The 2012 DWQR report specifically mentions Amlaird WTW as having failed to meet regulatory standards in 2011.

I am therefore puzzled by Scottish Water’s press release to you dated June 27th 2014:

Between April 2006 and April 2007, we found elevated levels of colour in our raw water, consistent with disturbance of peatland, which we dealt with at the Amlaird Water Treatment Works as best we could.

During this period we found no significant changes in the levels of iron and manganese at customers’ taps from our network samples.

In my view this statement is misleading and of little relevance to 2010-12.

The main period of construction which surrounded Craigendunton reservoir, (the main supply to Amlaird WTW) occurred during 2011/early 2012 – but please see my presentation for more accurate depiction of this construction period.

The original Whitelee windfarm construction impacted on Lochgoin reservoir, but not significantly on Craigendunton, which was only surrounded by turbines in close proximity to the water’s edge, by Whitelee Extensions 1 and 2.

I do not have Amlaird WTW data for the 2006/7 period and it may well be that over seven years ago it did meet all regulatory standards.

If that was the case, then it is even more alarming that the clear and overwhelming new failure to meet acceptable standards, from 2010 to 2012 as a minimum, should have raised warning signals to Scottish Water and DWQR that something had changed.

That ‘new’ something was almost certainly the construction of Whitelee Extension 1 and 2 windfarm.

SW describes to you the mitigation plan and testing put in place by SPR at Whitelee to prevent contamination. In view of our private water bacterial contamination, I specifically asked SPR for the surface water test data from water issues on the Whitelee Extension 1 and 2 and was told monitoring of water issues was by visual inspection. I think it would be very useful to examine any such test data if it is available, to understand the changes that occurred in the public reservoir.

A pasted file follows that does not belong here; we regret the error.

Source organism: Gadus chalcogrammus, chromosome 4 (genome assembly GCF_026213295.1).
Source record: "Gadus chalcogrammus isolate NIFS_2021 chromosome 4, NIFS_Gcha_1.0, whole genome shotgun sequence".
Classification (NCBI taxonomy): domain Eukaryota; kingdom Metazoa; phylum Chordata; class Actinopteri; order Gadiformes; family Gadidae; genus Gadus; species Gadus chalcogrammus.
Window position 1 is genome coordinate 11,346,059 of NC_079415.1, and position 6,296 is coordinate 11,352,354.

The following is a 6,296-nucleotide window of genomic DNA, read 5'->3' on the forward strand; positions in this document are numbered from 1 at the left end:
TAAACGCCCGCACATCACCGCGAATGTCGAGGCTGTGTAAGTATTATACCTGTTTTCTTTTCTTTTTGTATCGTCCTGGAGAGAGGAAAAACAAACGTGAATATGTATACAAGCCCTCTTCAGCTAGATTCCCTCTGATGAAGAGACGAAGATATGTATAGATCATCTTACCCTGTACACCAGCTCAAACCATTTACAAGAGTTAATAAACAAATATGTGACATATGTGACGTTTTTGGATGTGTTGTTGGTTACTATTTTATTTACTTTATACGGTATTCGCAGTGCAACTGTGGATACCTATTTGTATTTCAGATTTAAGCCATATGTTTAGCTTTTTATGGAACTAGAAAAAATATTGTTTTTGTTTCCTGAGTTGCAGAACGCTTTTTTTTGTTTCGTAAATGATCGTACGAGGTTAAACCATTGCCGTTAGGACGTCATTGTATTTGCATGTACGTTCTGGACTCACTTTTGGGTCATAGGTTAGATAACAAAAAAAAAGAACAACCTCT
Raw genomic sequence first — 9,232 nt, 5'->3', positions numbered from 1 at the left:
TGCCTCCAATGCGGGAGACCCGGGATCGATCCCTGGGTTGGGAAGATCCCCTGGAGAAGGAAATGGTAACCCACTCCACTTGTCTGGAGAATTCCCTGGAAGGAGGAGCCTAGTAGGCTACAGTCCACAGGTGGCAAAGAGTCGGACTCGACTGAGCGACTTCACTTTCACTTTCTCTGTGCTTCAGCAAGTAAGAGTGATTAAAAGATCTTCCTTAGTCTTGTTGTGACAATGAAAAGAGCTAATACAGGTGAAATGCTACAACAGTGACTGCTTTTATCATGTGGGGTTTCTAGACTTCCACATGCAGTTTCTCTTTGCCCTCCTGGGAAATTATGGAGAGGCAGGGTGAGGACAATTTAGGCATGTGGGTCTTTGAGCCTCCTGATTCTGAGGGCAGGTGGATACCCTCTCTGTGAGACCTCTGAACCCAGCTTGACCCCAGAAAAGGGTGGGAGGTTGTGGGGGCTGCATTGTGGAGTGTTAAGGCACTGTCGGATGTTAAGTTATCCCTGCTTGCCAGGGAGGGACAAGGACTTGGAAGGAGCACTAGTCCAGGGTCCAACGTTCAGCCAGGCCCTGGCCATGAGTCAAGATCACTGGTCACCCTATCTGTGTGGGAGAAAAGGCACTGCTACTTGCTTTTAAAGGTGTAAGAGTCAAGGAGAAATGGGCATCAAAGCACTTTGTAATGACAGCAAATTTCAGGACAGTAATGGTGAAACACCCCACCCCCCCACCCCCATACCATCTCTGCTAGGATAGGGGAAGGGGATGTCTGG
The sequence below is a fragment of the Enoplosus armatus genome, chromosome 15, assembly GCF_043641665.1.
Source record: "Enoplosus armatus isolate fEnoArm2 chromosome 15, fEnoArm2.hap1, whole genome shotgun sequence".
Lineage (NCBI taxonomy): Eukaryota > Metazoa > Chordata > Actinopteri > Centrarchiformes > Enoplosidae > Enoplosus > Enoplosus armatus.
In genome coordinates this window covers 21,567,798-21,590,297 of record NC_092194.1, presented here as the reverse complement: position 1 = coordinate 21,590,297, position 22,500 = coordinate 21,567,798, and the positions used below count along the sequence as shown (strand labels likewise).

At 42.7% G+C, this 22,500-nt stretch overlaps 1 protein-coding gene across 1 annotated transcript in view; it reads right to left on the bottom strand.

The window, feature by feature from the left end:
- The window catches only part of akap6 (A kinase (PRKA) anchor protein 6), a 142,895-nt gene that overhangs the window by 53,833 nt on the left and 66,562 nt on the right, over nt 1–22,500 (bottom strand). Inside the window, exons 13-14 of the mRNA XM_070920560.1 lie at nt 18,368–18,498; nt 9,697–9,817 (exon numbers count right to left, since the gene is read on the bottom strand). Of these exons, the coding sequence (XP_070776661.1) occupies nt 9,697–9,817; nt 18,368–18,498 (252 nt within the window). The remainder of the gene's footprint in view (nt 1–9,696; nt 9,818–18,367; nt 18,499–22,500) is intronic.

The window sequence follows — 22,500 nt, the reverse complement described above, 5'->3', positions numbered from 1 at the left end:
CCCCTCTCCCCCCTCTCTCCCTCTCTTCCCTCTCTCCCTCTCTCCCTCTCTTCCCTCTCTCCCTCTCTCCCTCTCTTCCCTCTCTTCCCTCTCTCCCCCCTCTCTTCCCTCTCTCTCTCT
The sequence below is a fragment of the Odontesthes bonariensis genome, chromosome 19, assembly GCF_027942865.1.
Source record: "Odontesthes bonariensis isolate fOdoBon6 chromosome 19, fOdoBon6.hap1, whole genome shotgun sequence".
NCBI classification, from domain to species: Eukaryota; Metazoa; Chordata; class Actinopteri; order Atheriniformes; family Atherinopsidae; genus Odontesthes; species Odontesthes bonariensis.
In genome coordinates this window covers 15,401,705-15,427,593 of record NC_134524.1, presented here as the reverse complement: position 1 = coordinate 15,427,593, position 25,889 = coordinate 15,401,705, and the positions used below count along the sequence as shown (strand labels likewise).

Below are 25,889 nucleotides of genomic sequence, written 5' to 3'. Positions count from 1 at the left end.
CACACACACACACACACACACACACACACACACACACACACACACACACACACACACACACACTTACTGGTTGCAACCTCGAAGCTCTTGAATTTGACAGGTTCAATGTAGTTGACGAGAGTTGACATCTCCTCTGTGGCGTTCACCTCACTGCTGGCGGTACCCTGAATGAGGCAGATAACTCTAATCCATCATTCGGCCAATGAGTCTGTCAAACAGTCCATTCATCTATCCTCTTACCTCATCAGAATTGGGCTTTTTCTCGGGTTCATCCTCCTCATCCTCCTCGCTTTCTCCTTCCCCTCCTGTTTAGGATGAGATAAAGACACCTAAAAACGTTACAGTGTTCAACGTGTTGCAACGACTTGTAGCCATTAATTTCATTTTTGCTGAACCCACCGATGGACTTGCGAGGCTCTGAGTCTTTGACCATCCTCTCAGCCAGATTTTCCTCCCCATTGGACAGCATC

Lastly, SW refer to Sneddon Law Windfarm, in their statement you. This windfarm is sited adjacent to Whitelee windfarm.

This consented development has yet to have conditions agreed by East Ayrshire Council to protect the several Private water supplies which are within or arise from the development area.

In common with most windfarm developments, no geohydrology report has been requested in the Environmental Statement to allow a proper risk assessment of industrialising a water catchment area.

Whilst Sneddon Law windfarm (CWP Ltd) will not affect any Public water reservoir, one property in particular has four quarries and three turbine bases in their water catchment area.

No plans have been made by the developer to provide an alternative water supply in the event that water supplies to this family are affected.

The Scottish Government is proud to support windfarm development in suitable areas. How can the industrialisation of water catchment areas, once protected by law, be regarded as suitable? I believe that the current lack of consideration in allowing and promoting industrialisation of either public or private water catchment areas is contrary to the whole ethos of planning law and flagrantly risks public health and amenity.

I would ask that there is a moratorium on all windfarm construction and planning which involve such areas, until this whole issue has been properly and independently investigated.

Yours Sincerely,

Dr Rachel Connor
27 August 2014

Source:  Dr Rachel Connor, 27 August 2014

This article is the work of the source indicated. Any opinions expressed in it are not necessarily those of National Wind Watch.

The copyright of this article resides with the author or publisher indicated. As part of its noncommercial educational effort to present the environmental, social, scientific, and economic issues of large-scale wind power development to a global audience seeking such information, National Wind Watch endeavors to observe “fair use” as provided for in section 107 of U.S. Copyright Law and similar “fair dealing” provisions of the copyright laws of other nations. Send requests to excerpt, general inquiries, and comments via e-mail.